When I got my first checking account, the consequences for writing a check without the funds to back it were different than they are today. In those days, overdrawing an account was considered a behavioral issue. The fees were relatively the same then as now, but it came with a stigma. Only people with no discipline did that.
Today, we have overdraft protection, an “opt-in” service that we profit from greatly. We have conveniently allowed ourselves to overlook the fact that only a small percentage of people chronically do this to their own detriment. In my view, of all the fee income practices in use today, allowing chronic overdrafts to enhance non-interest income will ultimately be restricted by the Consumer Financial Protection Bureau. Bank and credit union leaders see this potential loss of NSF income as a threat, but it pales in comparison to our inability to recognize that the American population is experiencing steep financial decline and will ultimately change the retail banking model, right under our noses.
The Rules of the Game Are Changing – And Bluebird is Only the Beginning
A recent CNN poll indicates that up to 76% of Americans are now living paycheck to paycheck and that personal savings is almost non-existent for a majority of families. We have seen what this does to our customers’ propensity to borrow. But potentially worse is the seismic shift in the country from full-time to part-time or contract employment. June’s employment report is only the latest indicator.
We are clearly not geared for this change. While last week’s decision to delay the employer health coverage mandate (until after the mid-term elections) helps, it will not stop the fact that we are moving toward a much larger customer base that has very little job security and one that will behave differently in the future.
The threat, GonzoBankers, is that we continue to cling to a pricing model that puts revenue over relationship. This includes a growing set of forces designed to destroy our intermediation-based banking model, to decouple our services model – the move toward a la carte financial services. This is a concept that resonates with more than just the Gen Y market segment. Pay-Pal has well over 100 million users, almost one-third of the U.S. population. According to eMarketer, PayPal users are younger, better educated, and make more money that the overall population.
On the other end of the socio-economic spectrum, we have an equal threat – Walmart. The retail giant has always understood that there is big money in serving the “under-banked,” and it has teamed up with American Express to bring Bluebird, a “checking and debit alternative,” to a target market that includes the younger demographic segment, middle income families and the under-employed. The point of sale is, of course, Walmart. The bank, in essence, becomes every Walmart in the country. I am convinced that it won’t be long before some type of overdraft credit will be made available to Bluebird users.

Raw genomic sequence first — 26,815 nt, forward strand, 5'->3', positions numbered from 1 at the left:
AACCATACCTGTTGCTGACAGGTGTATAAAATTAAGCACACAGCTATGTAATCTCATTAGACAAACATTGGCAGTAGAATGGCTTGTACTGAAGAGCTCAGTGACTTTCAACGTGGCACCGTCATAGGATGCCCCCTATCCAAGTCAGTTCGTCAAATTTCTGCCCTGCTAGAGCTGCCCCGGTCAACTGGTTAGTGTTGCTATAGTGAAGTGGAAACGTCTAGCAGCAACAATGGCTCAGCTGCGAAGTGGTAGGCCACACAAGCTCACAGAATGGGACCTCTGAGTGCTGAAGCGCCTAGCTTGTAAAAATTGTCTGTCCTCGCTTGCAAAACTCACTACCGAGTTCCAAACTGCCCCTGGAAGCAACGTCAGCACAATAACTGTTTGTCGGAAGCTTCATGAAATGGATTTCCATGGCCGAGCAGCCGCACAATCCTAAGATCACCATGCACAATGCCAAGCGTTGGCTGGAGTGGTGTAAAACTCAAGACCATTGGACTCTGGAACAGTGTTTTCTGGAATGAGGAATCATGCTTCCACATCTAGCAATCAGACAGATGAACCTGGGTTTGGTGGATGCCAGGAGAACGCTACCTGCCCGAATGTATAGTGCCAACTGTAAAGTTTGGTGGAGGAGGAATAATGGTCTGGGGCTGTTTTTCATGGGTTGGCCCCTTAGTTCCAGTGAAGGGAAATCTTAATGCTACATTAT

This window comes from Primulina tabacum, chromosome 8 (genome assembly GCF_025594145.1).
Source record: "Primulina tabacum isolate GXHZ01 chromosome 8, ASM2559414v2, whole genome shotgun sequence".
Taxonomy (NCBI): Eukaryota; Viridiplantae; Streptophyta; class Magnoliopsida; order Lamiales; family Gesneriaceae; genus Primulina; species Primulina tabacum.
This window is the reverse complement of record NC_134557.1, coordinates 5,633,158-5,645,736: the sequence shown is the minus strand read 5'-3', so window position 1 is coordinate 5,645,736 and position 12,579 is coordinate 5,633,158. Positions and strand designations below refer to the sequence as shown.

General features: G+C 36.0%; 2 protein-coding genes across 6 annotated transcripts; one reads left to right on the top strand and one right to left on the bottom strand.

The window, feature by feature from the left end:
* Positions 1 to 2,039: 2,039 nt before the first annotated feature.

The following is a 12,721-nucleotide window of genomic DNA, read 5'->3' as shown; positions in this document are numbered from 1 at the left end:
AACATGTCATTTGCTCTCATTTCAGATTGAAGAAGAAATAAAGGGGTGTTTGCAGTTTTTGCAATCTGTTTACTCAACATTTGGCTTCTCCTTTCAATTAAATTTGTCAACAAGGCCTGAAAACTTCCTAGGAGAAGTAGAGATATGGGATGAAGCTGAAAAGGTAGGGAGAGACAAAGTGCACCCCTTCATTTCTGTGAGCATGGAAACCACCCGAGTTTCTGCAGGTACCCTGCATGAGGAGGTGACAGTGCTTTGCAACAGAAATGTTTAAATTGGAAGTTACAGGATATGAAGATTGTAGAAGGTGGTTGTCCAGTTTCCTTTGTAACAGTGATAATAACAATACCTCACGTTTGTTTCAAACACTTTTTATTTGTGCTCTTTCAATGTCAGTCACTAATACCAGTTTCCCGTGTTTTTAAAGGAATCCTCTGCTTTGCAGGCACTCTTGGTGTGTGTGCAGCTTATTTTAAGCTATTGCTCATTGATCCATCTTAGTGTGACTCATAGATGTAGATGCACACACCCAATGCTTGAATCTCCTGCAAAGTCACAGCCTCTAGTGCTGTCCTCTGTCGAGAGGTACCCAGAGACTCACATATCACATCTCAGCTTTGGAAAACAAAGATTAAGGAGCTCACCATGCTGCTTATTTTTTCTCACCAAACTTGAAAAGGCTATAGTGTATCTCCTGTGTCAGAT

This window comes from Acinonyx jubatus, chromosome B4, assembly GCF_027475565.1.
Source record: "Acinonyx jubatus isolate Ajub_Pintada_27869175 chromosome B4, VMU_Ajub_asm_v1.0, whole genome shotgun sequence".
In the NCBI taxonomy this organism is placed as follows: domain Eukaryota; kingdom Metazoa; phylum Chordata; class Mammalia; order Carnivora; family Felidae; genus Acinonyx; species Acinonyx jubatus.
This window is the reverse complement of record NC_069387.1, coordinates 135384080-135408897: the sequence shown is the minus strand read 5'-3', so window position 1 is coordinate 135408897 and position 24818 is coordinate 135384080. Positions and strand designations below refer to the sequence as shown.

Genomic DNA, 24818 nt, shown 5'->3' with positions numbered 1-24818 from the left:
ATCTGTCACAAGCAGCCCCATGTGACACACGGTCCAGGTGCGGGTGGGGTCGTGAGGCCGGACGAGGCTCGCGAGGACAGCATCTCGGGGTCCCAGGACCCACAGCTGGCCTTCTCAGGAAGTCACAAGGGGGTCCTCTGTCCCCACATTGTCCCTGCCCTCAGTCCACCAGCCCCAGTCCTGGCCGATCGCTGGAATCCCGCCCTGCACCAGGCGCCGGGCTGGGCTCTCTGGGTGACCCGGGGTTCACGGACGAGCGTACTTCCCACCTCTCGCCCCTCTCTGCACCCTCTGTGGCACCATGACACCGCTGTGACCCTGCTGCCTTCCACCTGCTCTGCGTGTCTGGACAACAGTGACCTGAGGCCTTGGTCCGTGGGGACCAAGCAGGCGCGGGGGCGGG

While there are still process issues with Bluebird, the basic idea of a payroll-driven debit account with full remote mobile functionality will grow. Walmart and its big-box allies are gearing up for the second big push to control point-of-sale interchange. Earlier this year, Mike Cook, banking VP for Walmart, speaking to the Money 2020 Merchant Payments Conference, said: “Think of how easy it will be to disintermediate financial institutions. I don’t think they’ll even see it coming.” But the longer-term play is to pull both the lower end of the socio-economic spectrum and the younger demographic away from banks for payment services.
Put Relationship Ahead of Revenue
The best defense is a good offense, it’s true. We need to do all we can to prevent the decoupling of the payment account relationship, not just legislatively but practically. I have a few suggestions.
The 2013 Edelman Trust Barometer continues to list banks and financial providers at the bottom of the trust scale for all major economic sectors. The reason continues to be that banks pursue revenue over relationships. Enlightened leadership will sooner or later realize that providing solutions to real problems still matters.
If you’ve come away from strategic planning meetings lacking a clear sense of direction, it’s time to call in the experts.
Experienced and industry savvy facilitators from Cornerstone Advisors have helped countless banks and credit unions get – and stay – fired up about their institutions’ strategic plans and future direction.